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UBC Reports | Vol. 47 | No. 05 | Mar. 8, 2001

Social workers build skills close to home

Program aims to increase number with advanced clinical, management skills

Social workers in B.C.'s Interior are now working on their Master of Social Work (MSW) at home.

A three-year, part-time program is being offered through distance education.

"We're interested in increasing the number of MSW graduates in the province because they go into advanced clinical practice and into policy and management positions. In this way they meet the continuing demand for social workers in the province and provide the professional leadership that is required," says Prof. Graham Riches, director of the School of Social Work and Family Studies.

Part of the program's objective is to try to serve the Okanagan and Cariboo regions, Riches says.

The northern part of the province is served through a graduate program in social work at the University of Northern British Columbia.

Impetus for the program came from the heads of University College of the Cariboo (UCC) and Okanagan University College (OUC), says Prof. Roopchand Seebaran, co-ordinator of the distance education program.

"They told us that there's a real demand for the graduate program in the areas they service," he says. "Two public meetings were held and almost 100 people attended each one. We were told that was a fraction of the interested people."

The program relies on a combination of face-to-face and on-line courses. It makes use of faculty resources and facilities from OUC, UCC and UBC. The on-line courses are provided with the assistance of the UBC's Distance Education and Technology Centre.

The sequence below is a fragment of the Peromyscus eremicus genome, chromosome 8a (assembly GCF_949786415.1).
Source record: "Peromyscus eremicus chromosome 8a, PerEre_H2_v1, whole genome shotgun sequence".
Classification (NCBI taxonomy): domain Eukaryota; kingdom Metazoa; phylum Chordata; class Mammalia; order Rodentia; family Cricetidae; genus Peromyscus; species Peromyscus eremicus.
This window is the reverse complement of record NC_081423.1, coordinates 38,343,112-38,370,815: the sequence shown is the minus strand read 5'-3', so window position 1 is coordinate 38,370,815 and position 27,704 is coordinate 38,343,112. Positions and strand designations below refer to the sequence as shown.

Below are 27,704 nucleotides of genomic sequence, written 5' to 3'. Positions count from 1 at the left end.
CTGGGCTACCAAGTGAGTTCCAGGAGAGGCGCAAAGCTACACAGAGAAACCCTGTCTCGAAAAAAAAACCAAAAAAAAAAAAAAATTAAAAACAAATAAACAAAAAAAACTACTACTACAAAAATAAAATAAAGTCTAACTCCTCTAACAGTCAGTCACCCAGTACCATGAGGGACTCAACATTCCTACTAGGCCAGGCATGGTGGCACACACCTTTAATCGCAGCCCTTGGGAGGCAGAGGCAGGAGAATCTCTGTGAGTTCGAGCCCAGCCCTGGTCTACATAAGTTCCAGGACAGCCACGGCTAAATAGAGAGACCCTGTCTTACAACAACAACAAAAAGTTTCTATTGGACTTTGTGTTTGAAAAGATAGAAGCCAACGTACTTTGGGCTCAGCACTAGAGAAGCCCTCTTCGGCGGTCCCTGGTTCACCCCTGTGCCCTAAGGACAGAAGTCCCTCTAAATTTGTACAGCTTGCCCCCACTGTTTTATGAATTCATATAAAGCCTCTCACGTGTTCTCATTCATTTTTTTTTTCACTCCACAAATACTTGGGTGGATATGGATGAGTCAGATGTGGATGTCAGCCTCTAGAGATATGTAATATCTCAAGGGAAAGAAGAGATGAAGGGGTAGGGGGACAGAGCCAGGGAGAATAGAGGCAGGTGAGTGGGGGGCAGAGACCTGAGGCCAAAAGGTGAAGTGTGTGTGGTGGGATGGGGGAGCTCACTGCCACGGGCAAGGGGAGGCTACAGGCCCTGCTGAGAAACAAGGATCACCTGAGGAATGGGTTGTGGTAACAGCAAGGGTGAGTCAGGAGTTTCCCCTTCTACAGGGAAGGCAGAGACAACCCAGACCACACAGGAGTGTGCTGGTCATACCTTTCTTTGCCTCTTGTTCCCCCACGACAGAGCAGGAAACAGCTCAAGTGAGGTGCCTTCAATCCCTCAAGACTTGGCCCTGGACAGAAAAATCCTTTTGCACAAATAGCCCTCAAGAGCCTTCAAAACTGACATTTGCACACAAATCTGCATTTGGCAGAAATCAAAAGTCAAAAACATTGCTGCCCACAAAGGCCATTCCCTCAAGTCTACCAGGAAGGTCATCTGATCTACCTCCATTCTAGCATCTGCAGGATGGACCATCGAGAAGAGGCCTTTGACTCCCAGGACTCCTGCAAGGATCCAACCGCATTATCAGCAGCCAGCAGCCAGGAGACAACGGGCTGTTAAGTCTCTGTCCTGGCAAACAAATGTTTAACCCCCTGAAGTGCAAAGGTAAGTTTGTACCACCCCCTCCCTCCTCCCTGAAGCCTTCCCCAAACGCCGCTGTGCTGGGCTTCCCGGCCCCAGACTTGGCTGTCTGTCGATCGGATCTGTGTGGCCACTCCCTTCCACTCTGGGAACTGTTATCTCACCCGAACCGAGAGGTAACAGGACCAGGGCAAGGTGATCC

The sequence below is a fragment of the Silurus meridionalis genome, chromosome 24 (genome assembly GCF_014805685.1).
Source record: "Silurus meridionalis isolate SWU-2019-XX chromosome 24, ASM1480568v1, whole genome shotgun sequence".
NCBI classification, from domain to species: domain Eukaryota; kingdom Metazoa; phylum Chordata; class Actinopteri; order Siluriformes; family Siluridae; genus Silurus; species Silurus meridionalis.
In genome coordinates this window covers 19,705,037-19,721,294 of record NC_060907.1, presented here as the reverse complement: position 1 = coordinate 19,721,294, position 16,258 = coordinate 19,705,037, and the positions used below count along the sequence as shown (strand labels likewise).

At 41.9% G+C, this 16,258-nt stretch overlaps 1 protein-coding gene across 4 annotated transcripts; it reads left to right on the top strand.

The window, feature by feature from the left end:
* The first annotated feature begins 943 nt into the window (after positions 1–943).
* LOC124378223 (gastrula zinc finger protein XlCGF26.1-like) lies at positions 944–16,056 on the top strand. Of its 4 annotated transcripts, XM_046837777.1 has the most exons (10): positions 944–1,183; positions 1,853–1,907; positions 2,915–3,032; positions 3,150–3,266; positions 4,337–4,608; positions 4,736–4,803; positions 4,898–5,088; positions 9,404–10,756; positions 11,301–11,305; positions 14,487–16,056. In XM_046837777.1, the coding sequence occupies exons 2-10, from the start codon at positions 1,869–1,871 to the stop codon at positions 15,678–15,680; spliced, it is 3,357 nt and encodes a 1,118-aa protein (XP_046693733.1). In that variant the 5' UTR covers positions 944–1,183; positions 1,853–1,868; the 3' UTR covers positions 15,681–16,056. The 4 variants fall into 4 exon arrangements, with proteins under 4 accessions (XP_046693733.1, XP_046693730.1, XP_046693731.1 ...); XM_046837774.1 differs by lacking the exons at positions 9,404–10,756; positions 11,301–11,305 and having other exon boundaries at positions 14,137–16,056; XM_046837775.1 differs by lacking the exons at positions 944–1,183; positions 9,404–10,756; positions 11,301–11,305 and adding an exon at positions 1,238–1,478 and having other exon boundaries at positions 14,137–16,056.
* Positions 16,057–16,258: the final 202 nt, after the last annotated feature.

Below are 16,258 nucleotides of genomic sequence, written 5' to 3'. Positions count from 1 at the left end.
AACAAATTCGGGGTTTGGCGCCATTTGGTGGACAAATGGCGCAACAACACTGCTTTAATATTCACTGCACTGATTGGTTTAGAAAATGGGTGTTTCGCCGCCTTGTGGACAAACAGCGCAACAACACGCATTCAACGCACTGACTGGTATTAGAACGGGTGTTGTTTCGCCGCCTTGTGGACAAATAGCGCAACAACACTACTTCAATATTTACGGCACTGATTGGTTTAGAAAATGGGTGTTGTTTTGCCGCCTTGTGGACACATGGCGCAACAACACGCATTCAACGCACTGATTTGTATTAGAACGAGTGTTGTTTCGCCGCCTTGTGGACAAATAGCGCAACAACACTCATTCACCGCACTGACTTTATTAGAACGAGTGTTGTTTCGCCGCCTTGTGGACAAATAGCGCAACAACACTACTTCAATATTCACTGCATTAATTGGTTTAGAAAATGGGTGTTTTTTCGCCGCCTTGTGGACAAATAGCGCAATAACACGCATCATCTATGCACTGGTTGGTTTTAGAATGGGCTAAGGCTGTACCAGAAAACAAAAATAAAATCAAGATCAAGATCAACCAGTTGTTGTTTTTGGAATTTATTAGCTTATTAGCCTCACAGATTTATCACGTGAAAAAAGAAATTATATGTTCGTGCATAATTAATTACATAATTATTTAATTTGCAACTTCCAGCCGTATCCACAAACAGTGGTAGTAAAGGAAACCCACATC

Twenty-four students who are unable to leave the area to attend university full-time are now half-way through the program.

Student Carrie McNeely says the program is perfect for her because she has a large family and works full-time at Royal Inland Hospital in Kamloops.

The program requires a serious commitment of time. McNeely spends two evenings a week and one day on the weekend studying and doing assignments.

"My family supports me completely and picks up the slack around the house," she says.

As part of the program, McNeely and the other students must attend three three-day weekend workshops for each course.

"It's quite a marathon. You're really exhausted when the weekend is over," she says.

Students are spread out over a huge area, including Salmon Arm, Trail, Williams Lake and Nelson.

The Master of Social Work program, which is self-funded, will be evaluated this summer to measure its success in meeting its objectives.


Last reviewed 22-Sep-2006

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